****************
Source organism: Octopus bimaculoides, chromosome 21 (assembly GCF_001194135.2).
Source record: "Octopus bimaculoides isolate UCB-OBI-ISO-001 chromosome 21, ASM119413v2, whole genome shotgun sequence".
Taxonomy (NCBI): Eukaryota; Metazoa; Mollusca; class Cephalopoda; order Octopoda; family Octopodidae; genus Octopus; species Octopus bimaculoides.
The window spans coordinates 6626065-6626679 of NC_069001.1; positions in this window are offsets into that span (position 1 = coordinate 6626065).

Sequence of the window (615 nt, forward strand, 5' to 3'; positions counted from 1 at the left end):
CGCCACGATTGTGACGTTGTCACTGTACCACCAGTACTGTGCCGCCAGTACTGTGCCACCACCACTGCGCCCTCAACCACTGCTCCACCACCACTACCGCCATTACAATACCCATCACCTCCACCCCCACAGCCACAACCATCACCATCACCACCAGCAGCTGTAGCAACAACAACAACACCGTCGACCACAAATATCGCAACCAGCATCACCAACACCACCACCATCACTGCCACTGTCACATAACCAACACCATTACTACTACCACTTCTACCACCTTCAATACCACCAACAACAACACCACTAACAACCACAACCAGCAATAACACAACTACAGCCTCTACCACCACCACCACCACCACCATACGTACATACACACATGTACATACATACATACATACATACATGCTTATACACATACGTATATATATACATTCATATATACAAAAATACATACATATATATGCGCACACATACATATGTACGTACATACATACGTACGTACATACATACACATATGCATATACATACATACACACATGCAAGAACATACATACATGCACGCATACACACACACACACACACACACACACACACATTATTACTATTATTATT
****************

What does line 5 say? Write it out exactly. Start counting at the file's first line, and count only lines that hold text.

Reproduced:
Sequence of the window (615 nt, forward strand, 5' to 3'; positions counted from 1 at the left end):